EU Copper Reduction Plan Officially Approved
The proposed change in copper content has now been formally approved by the European Commission. It will take effect on August 13, 2018.
EU Regulation 2018/1039 on animal nutrition copper sources was published in the Official Journal of the European Union on July 24. This means that the rule will take effect on the 20th day after the publication of this publication (August 13, 2018).
The transition period will be included in the new regulations, as well as market volumes and raw materials based on “old” copper levels. Photo: Dreamstime
The following changes will be implemented:
The inclusion level is determined based on the moisture content of 12%.
Piglets: 4 weeks of breastfeeding and weaning after weaning: from 170 mg / kg complete feed
to 150 mg / kg complete feed
Piglets from the 5th week after weaning to 8 weeks after weaning: from 170 mg / kg complete feed to 100 mg / kg complete feed
Cattle (beef and cow): from 35 mg to 30 mg/kg feed.
Cheese (beef and cow) before ruminant start: same at 15 mg / kg feed
Other cattle: from 35 mg to 30 mg/kg feed.
Goat: From 25 mg to 35 mg/kg feed.
Sheep: From 15 mg to 15 mg/kg feed.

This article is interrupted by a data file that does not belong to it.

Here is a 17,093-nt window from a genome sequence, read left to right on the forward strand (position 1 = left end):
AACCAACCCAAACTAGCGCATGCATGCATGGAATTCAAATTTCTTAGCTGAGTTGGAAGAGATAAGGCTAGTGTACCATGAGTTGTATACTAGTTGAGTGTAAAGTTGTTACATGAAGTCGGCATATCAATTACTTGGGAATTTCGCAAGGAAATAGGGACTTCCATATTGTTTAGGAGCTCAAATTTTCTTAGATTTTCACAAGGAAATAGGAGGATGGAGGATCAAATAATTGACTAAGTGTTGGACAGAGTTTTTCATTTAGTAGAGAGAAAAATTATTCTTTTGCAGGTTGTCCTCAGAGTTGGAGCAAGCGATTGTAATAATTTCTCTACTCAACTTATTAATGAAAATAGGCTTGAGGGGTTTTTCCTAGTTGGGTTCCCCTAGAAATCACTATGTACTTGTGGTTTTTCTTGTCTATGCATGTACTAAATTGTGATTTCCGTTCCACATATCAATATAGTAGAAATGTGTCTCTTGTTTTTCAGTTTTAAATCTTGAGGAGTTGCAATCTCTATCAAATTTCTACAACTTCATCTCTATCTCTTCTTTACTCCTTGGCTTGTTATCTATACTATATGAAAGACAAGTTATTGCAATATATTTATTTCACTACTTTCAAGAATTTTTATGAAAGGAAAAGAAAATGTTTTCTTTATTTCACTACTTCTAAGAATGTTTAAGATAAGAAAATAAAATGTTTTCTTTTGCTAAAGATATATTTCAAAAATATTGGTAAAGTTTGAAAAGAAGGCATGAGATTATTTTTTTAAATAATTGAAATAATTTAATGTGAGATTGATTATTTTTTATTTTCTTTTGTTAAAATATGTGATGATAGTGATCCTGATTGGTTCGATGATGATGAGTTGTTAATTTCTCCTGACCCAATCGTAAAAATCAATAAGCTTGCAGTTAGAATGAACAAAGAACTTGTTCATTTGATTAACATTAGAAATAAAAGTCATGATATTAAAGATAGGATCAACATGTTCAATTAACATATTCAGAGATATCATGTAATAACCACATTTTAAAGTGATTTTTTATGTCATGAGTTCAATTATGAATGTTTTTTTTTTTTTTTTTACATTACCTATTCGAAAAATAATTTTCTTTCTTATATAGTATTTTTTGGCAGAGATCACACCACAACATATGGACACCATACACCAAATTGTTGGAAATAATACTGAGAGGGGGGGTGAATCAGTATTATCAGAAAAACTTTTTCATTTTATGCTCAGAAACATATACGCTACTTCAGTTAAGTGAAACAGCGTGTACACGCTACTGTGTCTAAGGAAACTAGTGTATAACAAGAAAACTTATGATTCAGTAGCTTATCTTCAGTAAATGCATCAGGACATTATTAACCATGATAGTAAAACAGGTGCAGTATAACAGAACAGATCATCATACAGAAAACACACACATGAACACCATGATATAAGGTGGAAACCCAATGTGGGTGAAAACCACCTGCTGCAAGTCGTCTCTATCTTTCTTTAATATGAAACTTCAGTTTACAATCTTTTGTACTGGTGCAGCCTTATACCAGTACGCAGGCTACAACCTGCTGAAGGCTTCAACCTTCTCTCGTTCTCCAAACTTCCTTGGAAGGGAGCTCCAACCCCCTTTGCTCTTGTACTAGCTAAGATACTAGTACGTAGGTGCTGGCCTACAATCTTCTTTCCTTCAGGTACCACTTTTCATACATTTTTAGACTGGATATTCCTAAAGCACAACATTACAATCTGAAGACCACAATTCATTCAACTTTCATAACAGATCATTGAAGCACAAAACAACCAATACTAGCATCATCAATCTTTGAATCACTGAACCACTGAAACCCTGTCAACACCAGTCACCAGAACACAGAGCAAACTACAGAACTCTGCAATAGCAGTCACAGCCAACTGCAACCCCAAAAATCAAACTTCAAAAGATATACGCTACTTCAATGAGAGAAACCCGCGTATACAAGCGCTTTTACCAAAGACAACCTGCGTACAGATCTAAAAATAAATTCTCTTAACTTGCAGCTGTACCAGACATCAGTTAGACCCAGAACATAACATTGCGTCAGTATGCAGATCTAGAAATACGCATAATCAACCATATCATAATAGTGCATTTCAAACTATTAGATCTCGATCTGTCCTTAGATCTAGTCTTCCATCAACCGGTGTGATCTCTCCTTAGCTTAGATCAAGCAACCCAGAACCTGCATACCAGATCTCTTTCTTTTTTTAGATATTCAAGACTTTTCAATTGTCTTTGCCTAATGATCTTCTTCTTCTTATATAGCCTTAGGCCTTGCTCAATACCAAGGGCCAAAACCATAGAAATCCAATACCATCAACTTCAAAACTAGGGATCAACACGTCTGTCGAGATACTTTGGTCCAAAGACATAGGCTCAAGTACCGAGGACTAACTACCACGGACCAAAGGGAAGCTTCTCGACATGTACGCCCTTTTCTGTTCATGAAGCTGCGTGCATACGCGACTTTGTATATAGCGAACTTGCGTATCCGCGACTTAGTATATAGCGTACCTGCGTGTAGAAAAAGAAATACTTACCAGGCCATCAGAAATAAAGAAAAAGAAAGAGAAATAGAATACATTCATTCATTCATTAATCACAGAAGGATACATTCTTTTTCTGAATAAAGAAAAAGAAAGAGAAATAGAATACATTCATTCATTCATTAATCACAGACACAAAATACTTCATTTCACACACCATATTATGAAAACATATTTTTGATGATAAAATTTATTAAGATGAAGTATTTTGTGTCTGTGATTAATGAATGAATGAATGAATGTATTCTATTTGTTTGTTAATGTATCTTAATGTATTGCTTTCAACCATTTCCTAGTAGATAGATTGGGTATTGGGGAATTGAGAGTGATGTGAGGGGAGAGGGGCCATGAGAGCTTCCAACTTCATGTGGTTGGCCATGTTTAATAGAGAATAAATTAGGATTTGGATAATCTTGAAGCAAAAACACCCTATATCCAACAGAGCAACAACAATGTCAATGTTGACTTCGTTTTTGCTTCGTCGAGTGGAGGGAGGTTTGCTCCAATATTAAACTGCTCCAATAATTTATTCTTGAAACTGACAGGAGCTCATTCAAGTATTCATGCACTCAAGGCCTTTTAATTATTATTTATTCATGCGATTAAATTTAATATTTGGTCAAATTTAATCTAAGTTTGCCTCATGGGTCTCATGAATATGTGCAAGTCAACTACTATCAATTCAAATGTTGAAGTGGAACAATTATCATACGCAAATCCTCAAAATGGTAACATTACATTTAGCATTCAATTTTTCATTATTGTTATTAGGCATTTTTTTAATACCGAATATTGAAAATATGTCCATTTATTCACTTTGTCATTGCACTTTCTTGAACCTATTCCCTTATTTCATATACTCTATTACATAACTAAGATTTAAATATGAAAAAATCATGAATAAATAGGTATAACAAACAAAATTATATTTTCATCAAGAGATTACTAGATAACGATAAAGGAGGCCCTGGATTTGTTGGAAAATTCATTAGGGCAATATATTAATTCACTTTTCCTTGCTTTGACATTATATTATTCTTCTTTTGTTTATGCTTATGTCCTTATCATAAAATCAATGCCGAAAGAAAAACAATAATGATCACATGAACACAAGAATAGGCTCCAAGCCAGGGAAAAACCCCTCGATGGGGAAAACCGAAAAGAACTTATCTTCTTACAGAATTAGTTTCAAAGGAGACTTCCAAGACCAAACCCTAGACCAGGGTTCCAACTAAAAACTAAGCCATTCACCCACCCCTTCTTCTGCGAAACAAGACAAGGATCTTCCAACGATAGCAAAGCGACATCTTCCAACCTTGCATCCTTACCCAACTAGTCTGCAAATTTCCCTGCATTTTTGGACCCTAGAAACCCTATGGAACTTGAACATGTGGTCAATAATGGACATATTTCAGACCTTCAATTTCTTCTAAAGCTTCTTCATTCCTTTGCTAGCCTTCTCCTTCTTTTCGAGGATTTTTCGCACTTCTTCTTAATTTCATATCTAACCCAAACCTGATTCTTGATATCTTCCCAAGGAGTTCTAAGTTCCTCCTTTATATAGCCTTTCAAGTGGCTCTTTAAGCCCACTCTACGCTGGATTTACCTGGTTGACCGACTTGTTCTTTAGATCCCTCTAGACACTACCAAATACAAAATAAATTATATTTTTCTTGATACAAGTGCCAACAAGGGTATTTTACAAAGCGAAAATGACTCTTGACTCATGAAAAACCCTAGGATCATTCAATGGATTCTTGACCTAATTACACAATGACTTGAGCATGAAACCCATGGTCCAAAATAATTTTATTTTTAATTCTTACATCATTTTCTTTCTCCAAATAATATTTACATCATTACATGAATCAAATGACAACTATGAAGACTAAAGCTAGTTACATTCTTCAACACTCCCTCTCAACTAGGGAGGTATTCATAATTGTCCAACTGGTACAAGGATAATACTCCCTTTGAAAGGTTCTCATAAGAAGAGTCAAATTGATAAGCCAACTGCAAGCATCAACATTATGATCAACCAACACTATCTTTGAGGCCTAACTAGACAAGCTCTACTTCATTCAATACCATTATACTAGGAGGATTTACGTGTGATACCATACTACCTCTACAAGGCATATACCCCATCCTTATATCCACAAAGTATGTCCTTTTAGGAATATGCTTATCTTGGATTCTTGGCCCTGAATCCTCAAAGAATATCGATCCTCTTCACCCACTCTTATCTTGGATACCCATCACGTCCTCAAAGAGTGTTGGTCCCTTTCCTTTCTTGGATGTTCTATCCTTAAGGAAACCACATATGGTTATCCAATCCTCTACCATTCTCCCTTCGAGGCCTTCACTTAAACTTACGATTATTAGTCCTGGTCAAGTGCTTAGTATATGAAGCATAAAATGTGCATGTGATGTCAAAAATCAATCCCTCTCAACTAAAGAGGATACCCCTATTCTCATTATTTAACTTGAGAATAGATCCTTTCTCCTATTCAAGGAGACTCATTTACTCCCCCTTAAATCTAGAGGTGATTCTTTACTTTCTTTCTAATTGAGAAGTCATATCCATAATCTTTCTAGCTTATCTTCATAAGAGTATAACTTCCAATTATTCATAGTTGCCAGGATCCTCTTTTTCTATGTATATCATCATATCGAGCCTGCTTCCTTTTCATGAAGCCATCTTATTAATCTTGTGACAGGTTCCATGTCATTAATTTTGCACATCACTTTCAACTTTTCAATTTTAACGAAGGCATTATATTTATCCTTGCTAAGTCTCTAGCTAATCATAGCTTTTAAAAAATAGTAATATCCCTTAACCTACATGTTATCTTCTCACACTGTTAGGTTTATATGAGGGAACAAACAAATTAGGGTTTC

Crustaceans: 50 mg / kg feed remains unchanged.
Other animals: remain the same when 25 mg / kg feed
The maximum amount of copper in feed for poultry (including fattening chickens) has not been modified. The current feed level is 25 mg/kg.
Transition time built in
The transition period will be included in the new regulations, as well as market volumes and raw materials based on “old” copper levels. In practice, this means copper compounds authorized by Regulation (EU) No 349/2010 and Regulations (EU) No 269/2012, (EU) No 1230/2014 and (EU) 2016/2261, and premixes containing copper According to the rules applicable before August 13, 2018, products produced and marked before February 13, 2019 can continue to be placed on the market and used before the existing stock is completed.
For non-food animals, feed ingredients and compound feeds reported prior to August 13, 2020 can be used prior to the completion of existing stock.
More realistic reduction
Copper is an essential trace element of all life forms and has many biological functions. However, the high levels of copper used in the past (higher than nutrient requirements) have helped the animals to cope with the positive effects of pathogens, especially young animals (piglets). However, these high levels of copper are exempted by animals and then pose a threat to the environment. Initially, the EU hopes to propose a significant drop in the level of inclusion. FEFAC lobbied for a more realistic plan that takes into account the performance and health of the environment and animals. This is officially approved by the European Union.